When tonic is half of your cocktail, it's worth using the best one.
The origin story of the gin & tonic is one of the most familiar in the classic cocktail canon. Still, it bears repeating, especially now that we’re well into springtime, and many of us will be consuming far more G and Ts than we have the past several months.
The story begins in India, during British colonial rule, when newly relocated English subjects needed some sort of way to stave off the ravages of malaria. Quinine, which is derived from the bark of the South American cinchona tree, had been known in Europe as an effective prophylactic and cure since the mid-17th century. A daily dose of it was standard, then, for the British colonists in India. There was just one problem: It tasted terrible. Quinine is exceptionally bitter, and ingesting it every day was…not pleasant.
Necessity, the old cliché goes, is the mother of invention, and it’s no wonder that in relatively short order, a solution was found to make the off-puttingly bitter quinine more palatable: Mix it with sugar, gin, and a spritz of lime (which also helped with scurvy), and it becomes a part of a delicious and bracingly refreshing concoction. The G and T was born. (For more on the medicinal histories of what we drink, make sure to check out Camper English’s excellent book, “Doctors and Distillers: The Remarkable Medicinal History of Beer, Wine, Spirits, and Cocktails.”
Fast forward a couple of centuries, and the opposite problem had become an issue: The majority of tonic waters on the market contained precious little quinine, and were so bogged down with sweeteners (the most egregious being high fructose corn syrup) that they often ran the risk of overwhelming the character of the gin in the drink, unless more and more of the spirit was added, which resulted in an unbalanced cocktail.
But for the past decade-plus, we have found ourselves in something of a golden age of tonic water. Gone are the days when your choices were more or less limited to sweet or really sweet; now, countless brands are working to offer tonics that find balance, and that often contain other unexpected flavors. Fever-Tree, for example, has a Mediterranean tonic with notes of scrubby herbs, as well as an elderflower tonic and a cucumber option; Franklin & Sons offers premium Indian tonic water and a premium light tonic water. You get the idea: There are, it seems, as many interesting, thoughtful tonic waters on the market today as there are gin & tonic drinkers.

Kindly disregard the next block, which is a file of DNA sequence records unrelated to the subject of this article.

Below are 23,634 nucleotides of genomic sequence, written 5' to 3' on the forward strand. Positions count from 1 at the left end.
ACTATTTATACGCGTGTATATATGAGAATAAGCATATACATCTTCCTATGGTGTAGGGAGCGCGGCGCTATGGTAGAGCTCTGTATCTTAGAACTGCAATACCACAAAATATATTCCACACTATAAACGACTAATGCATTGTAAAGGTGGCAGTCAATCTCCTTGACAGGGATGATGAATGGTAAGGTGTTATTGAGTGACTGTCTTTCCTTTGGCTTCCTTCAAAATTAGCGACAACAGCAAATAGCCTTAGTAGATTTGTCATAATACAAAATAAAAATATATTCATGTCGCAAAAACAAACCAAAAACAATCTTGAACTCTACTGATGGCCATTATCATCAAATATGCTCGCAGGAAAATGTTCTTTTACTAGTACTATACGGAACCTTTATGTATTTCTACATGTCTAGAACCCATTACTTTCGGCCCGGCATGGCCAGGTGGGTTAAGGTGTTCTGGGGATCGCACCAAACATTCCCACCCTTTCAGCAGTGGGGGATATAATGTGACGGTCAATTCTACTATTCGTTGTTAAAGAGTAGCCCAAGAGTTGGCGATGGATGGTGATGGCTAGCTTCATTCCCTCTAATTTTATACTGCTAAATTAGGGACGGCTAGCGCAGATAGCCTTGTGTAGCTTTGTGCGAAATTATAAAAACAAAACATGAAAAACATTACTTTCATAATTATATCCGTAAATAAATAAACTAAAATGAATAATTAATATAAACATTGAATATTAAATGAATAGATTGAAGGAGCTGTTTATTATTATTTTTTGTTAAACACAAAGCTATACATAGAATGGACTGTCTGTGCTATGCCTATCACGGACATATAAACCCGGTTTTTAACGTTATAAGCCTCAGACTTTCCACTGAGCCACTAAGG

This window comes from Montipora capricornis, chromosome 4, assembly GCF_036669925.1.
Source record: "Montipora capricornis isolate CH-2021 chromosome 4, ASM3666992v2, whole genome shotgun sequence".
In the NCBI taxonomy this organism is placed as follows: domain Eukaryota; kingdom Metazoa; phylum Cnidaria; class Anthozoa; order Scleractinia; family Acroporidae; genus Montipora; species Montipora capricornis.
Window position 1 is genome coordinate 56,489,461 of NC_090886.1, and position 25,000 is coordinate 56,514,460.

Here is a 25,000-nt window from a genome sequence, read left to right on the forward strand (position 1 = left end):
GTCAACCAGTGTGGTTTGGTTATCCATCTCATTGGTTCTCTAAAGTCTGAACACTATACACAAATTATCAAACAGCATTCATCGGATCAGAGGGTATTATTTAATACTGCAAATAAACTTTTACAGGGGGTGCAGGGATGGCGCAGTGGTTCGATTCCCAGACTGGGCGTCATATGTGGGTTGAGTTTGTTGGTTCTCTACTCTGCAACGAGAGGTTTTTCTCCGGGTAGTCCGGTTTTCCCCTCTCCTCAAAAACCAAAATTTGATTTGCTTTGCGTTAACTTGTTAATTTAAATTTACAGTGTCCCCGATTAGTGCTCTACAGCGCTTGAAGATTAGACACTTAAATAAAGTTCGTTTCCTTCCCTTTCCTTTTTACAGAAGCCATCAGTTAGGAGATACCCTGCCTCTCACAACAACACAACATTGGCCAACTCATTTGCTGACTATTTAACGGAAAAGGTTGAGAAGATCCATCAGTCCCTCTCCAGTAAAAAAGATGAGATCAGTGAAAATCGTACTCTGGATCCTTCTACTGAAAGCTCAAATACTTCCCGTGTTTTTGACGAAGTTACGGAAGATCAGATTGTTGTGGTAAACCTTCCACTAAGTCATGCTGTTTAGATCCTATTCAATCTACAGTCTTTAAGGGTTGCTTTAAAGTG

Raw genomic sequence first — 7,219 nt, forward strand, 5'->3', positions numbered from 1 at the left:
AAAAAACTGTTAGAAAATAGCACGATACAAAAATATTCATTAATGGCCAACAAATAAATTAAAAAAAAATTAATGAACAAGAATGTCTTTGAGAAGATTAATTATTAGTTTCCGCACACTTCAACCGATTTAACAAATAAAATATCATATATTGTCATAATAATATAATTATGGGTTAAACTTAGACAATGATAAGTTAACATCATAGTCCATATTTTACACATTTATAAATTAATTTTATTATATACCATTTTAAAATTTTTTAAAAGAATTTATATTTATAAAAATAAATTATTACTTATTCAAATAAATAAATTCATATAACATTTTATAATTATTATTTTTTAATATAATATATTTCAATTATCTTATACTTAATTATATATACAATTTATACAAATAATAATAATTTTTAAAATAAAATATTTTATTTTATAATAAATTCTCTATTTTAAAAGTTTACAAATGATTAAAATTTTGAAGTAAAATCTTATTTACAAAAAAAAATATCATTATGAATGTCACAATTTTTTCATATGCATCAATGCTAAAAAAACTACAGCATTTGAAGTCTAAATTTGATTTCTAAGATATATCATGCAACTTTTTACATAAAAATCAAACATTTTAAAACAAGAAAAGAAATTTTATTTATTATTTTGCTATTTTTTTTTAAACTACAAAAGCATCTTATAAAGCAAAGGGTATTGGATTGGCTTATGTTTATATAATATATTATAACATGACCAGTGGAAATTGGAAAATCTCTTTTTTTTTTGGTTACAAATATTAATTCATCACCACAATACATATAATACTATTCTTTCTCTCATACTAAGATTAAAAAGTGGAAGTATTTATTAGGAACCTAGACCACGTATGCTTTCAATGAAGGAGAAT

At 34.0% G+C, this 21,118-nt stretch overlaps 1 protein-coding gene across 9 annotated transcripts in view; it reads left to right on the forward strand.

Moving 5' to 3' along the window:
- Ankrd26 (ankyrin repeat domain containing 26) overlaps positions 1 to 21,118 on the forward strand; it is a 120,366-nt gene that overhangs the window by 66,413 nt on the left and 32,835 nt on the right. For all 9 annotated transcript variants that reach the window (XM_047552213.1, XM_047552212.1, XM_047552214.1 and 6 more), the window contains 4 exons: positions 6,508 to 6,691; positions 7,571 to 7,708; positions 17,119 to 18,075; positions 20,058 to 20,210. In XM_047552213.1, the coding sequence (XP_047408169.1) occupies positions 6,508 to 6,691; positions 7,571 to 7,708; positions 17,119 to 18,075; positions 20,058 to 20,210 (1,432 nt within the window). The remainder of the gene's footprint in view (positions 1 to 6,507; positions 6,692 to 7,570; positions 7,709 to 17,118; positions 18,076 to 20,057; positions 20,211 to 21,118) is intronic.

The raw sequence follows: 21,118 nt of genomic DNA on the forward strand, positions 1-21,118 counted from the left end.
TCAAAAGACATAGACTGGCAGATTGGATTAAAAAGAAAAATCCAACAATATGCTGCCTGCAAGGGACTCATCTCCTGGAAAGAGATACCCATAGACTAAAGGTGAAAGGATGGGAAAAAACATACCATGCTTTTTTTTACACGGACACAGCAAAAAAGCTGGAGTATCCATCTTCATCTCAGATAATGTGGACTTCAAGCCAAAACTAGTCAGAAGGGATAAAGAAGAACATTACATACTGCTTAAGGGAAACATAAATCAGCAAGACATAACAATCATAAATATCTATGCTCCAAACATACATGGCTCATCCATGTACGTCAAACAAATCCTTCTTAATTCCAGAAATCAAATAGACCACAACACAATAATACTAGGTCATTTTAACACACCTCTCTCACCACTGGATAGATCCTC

In an effort to help you make the most of the classic cocktail, check out these five standouts. Just remember: Not all of them will work with all gins. A classic London dry style, like Sipsmith or Beefeaters, will tend to work with the broadest swath of them, but there is an entire world of unusual gins that will require a bit more research on your part to see which combination is best. The good news is that the research involves mixing up a bunch of gin and tonics.
365 Tonic Water
From the in-house brand of Whole Foods, this isn’t the most exciting tonic, but it’s widely available, well-priced, and very reminiscent of the sweeter, old-school classics from Canada Dry and Schweppes. It’s made with invert cane sugar – a combination of fructose and glucose that’s derived from sucrose – as opposed to high fructose corn syrup.
Betty Buzz Tonic Water
With a focus on the bitter character of the quinine and a rounder, riper hint of fruit than the others in this list — think stone fruit and papaya — as well as a floral note, this tonic from Blake Lively’s line of mixers can help showcase a tried-and-true gin like Tanqueray or The Botanist in a new light.
Fever-Tree Refreshingly Light Premium Indian Tonic Water
In a world of cloying “light” drinks that lean on synthetic sweeteners such as aspartame and saccharin, this light tonic stands out for its use of fructose. The result is a mixer that allows the subtle bitterness of quinine to come through alongside a distinct lemon note.
Franklin & Sons Premium Indian Tonic Water
This English tonic’s list of ingredients includes both quinine and cinchona bark extract, and it balances the relatively subtle sweetness of sugar with a bracing bump of bitterness. A suggestion of lemon oil results in an assertive yet very well balanced mixer. It especially sings when stirred with the new Bombay Sapphire Premier Cru, which deliciously highlights Murcian lemon, orange, and mandarin notes.
Q Spectacular Tonic Water
There is more assertive carbonation in this tonic as well as a quieter citrus note than many others. As a result, the bitterness of the quinine comes to the fore, making it particularly excellent with a citrus-forward gin.
For more Food & Wine news, make sure to sign up for our newsletter!
Read the original article on Food & Wine.